By Erin Hodgson, Department of Entomology
There have been reports of aphids feeding on lower corn leaves this week. In July, I wrote an ICM article about corn leaf aphid thresholds prior to tasseling; however, there is still some concern about economic loss in August. People have noticed aphids moving down the plant and forming colonies on the stalk. Many are wondering if they are corn leaf aphids or something else?
There are at least two different species that can be found in corn this time of year, but the identification may not be critical to management.
General Description. In general, aphids are soft-bodied and pear-shaped insects with walking legs. Usually they are wingless, but migratory, winged forms can be generated throughout the summer. The main diagnostic feature of aphids is a pair of cornicles that resemble tailpipes, towards the end of the abdomen. All aphids have a piercing-sucking stylet and feed on plant phloem.
Damage. Aphids excrete a sugar-rich honeydew that can promote a sooty mold which can reduce photosynthesis. Some aphids are capable of vectoring plant diseases. Those species that vector disease are considered more economically important because low aphid densities can reduce quality and yield. Heavily infested plants will be discolored and stunted, and have curled and mottled leaves.
Corn leaf aphid. This species prefers sorghum, but will also feed on corn, barley, millet and many different grasses. These aphids are more rectangular, or box-shaped, compared to other aphids. They are dark olive-green or blue-green in color, and sometimes cover themselves in a protective wax. The antennae are dark and short, and the cornicles are short, dark and surrounded by a dark patch. Adults range from 0.9-2.44 mm in length. Corn leaf aphids cannot overwinter in Iowa, but migrate on jet streams here every year.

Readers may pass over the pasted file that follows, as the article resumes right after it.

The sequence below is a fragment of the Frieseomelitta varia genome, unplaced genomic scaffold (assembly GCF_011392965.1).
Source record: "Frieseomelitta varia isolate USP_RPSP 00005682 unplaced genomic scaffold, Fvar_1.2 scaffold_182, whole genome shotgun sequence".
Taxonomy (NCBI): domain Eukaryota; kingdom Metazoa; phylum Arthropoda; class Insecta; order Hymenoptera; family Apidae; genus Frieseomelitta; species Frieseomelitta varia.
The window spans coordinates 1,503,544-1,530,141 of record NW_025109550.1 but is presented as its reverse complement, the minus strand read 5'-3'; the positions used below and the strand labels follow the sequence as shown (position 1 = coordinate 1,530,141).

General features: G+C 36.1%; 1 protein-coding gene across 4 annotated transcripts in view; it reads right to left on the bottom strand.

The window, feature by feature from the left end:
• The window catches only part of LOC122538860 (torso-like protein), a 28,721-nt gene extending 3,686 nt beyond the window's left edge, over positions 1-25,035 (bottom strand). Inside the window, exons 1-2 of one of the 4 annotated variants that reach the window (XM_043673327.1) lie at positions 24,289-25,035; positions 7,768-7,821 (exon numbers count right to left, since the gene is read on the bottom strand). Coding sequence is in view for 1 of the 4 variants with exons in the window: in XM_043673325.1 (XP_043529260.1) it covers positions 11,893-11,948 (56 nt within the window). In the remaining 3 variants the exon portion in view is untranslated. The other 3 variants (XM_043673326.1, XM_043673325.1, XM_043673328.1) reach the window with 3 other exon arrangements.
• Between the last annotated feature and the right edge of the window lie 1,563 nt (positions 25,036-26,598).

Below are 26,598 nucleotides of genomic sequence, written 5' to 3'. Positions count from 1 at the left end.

Corn leaf aphids have pear-shaped bodies that are more typical of aphids.
Bird cherry-oat aphid. This species prefers wheat, barley, oats, rye, and triticale, and is less commonly found forming colonies in corn. Their body shape is pear-shaped and is more typical of aphids. They can be variable in color, ranging from yellow-green, olive-green or black. Often they have a rusty colored patch around the cornicles. The antennae and cornicles are dark and average length. Adults range from 1.2-2.4 mm in length. Bird cherry-oat aphids have the potential to overwinter on chokecherry in Iowa.
Bird cherry-oat aphids are yellow-green or dark green in color and have round bodies.
Management. Scouting for either aphid species should start before tasseling - probably too late for that this year. Corn leaf aphids generally start colonies deep within the whorl. Stop at five locations and examine twenty plants. Examine the ear, leaves and stalk. Use a hand lens and look for an orange patch between the cornicles to distinguish the species. Take note of beneficial insects (e.g., ladybeetles and lacewings) and/or parasitized mummies; consider not treating aphids if more than 20 percent are parasitized.
Spraying corn for aphids deep in the whorl is not effective. Treating for aphids after tasseling is usually not a cost-effective management decision because aphid populations will decline naturally. A well-timed spray while aphids are outside the whorl or on the tassel is recommended when they exceed thresholds. Corn plants can be particularly sensitive to aphid feeding if they are drought-stressed. If 50 percent of the plants have more than 100 aphids per plant, tassels are coated in honeydew and plants are under drought stress, treatment may be justified. There are several products registered in Iowa for corn leaf aphid (Table 1). Follow label directions and pay attention to spray guidelines.
Erin Hodgson is an assistant professor of entomology with extension and research responsibilities. She can be contacted by email at firstname.lastname@example.org or phone (515) 294-2847.